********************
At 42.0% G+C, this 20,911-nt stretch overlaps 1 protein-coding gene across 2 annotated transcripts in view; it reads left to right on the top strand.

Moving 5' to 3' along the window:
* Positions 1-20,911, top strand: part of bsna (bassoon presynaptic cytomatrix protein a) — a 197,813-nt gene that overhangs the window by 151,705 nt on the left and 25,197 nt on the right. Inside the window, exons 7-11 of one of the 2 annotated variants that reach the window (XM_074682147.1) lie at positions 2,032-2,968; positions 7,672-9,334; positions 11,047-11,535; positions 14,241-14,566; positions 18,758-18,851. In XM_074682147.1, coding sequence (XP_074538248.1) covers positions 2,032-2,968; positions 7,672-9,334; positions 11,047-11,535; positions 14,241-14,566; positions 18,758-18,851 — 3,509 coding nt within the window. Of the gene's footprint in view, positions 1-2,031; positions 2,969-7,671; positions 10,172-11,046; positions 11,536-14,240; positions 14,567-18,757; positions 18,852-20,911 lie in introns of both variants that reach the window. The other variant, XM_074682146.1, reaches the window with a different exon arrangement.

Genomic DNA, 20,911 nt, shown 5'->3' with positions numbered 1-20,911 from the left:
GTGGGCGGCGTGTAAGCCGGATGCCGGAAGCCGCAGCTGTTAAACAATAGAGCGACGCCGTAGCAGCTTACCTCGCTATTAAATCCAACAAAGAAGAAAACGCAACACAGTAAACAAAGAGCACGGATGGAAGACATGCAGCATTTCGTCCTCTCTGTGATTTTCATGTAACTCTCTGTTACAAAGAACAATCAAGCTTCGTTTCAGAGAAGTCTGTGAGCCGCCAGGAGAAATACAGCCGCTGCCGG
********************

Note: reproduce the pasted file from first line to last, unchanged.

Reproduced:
At 42.0% G+C, this 20,911-nt stretch overlaps 1 protein-coding gene across 2 annotated transcripts in view; it reads left to right on the top strand.

Moving 5' to 3' along the window:
* Positions 1-20,911, top strand: part of bsna (bassoon presynaptic cytomatrix protein a) — a 197,813-nt gene that overhangs the window by 151,705 nt on the left and 25,197 nt on the right. Inside the window, exons 7-11 of one of the 2 annotated variants that reach the window (XM_074682147.1) lie at positions 2,032-2,968; positions 7,672-9,334; positions 11,047-11,535; positions 14,241-14,566; positions 18,758-18,851. In XM_074682147.1, coding sequence (XP_074538248.1) covers positions 2,032-2,968; positions 7,672-9,334; positions 11,047-11,535; positions 14,241-14,566; positions 18,758-18,851 — 3,509 coding nt within the window. Of the gene's footprint in view, positions 1-2,031; positions 2,969-7,671; positions 10,172-11,046; positions 11,536-14,240; positions 14,567-18,757; positions 18,852-20,911 lie in introns of both variants that reach the window. The other variant, XM_074682146.1, reaches the window with a different exon arrangement.

Genomic DNA, 20,911 nt, shown 5'->3' with positions numbered 1-20,911 from the left:
GTGGGCGGCGTGTAAGCCGGATGCCGGAAGCCGCAGCTGTTAAACAATAGAGCGACGCCGTAGCAGCTTACCTCGCTATTAAATCCAACAAAGAAGAAAACGCAACACAGTAAACAAAGAGCACGGATGGAAGACATGCAGCATTTCGTCCTCTCTGTGATTTTCATGTAACTCTCTGTTACAAAGAACAATCAAGCTTCGTTTCAGAGAAGTCTGTGAGCCGCCAGGAGAAATACAGCCGCTGCCGG